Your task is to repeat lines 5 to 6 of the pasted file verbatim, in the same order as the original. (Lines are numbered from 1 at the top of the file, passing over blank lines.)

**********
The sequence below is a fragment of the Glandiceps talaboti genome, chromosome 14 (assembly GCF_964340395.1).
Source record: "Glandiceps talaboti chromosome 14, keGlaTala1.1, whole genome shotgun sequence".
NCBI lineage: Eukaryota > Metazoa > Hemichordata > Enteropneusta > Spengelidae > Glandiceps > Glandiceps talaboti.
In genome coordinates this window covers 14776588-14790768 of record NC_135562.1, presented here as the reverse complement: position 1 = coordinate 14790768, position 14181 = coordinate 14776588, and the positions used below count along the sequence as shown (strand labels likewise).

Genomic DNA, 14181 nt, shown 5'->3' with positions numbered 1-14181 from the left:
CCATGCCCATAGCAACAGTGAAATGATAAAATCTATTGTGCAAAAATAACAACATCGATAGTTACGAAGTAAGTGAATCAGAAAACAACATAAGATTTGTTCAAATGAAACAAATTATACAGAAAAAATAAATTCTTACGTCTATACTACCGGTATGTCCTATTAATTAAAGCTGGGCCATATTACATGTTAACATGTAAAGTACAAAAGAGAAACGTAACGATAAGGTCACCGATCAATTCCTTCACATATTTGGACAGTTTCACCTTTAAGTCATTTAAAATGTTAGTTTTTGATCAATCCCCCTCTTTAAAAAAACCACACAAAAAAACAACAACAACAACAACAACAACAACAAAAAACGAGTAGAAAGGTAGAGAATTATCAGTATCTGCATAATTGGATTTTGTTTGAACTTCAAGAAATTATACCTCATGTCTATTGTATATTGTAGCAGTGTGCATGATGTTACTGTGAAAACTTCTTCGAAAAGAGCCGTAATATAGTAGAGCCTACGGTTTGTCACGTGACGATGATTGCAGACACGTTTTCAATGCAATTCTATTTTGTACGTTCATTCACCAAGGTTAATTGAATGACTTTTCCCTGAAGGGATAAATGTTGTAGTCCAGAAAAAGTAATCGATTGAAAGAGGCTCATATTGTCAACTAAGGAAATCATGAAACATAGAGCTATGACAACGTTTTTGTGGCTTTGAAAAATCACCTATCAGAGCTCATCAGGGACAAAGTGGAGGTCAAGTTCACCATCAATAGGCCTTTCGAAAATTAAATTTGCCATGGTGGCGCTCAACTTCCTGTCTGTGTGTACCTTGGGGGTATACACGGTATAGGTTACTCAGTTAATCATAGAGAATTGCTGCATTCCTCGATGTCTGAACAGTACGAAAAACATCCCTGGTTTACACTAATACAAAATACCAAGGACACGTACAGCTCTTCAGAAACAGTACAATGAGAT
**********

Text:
Genomic DNA, 14181 nt, shown 5'->3' with positions numbered 1-14181 from the left:
CCATGCCCATAGCAACAGTGAAATGATAAAATCTATTGTGCAAAAATAACAACATCGATAGTTACGAAGTAAGTGAATCAGAAAACAACATAAGATTTGTTCAAATGAAACAAATTATACAGAAAAAATAAATTCTTACGTCTATACTACCGGTATGTCCTATTAATTAAAGCTGGGCCATATTACATGTTAACATGTAAAGTACAAAAGAGAAACGTAACGATAAGGTCACCGATCAATTCCTTCACATATTTGGACAGTTTCACCTTTAAGTCATTTAAAATGTTAGTTTTTGATCAATCCCCCTCTTTAAAAAAACCACACAAAAAAACAACAACAACAACAACAACAACAACAAAAAACGAGTAGAAAGGTAGAGAATTATCAGTATCTGCATAATTGGATTTTGTTTGAACTTCAAGAAATTATACCTCATGTCTATTGTATATTGTAGCAGTGTGCATGATGTTACTGTGAAAACTTCTTCGAAAAGAGCCGTAATATAGTAGAGCCTACGGTTTGTCACGTGACGATGATTGCAGACACGTTTTCAATGCAATTCTATTTTGTACGTTCATTCACCAAGGTTAATTGAATGACTTTTCCCTGAAGGGATAAATGTTGTAGTCCAGAAAAAGTAATCGATTGAAAGAGGCTCATATTGTCAACTAAGGAAATCATGAAACATAGAGCTATGACAACGTTTTTGTGGCTTTGAAAAATCACCTATCAGAGCTCATCAGGGACAAAGTGGAGGTCAAGTTCACCATCAATAGGCCTTTCGAAAATTAAATTTGCCATGGTGGCGCTCAACTTCCTGTCTGTGTGTACCTTGGGGGTATACACGGTATAGGTTACTCAGTTAATCATAGAGAATTGCTGCATTCCTCGATGTCTGAACAGTACGAAAAACATCCCTGGTTTACACTAATACAAAATACCAAGGACACGTACAGCTCTTCAGAAACAGTACAATGAGAT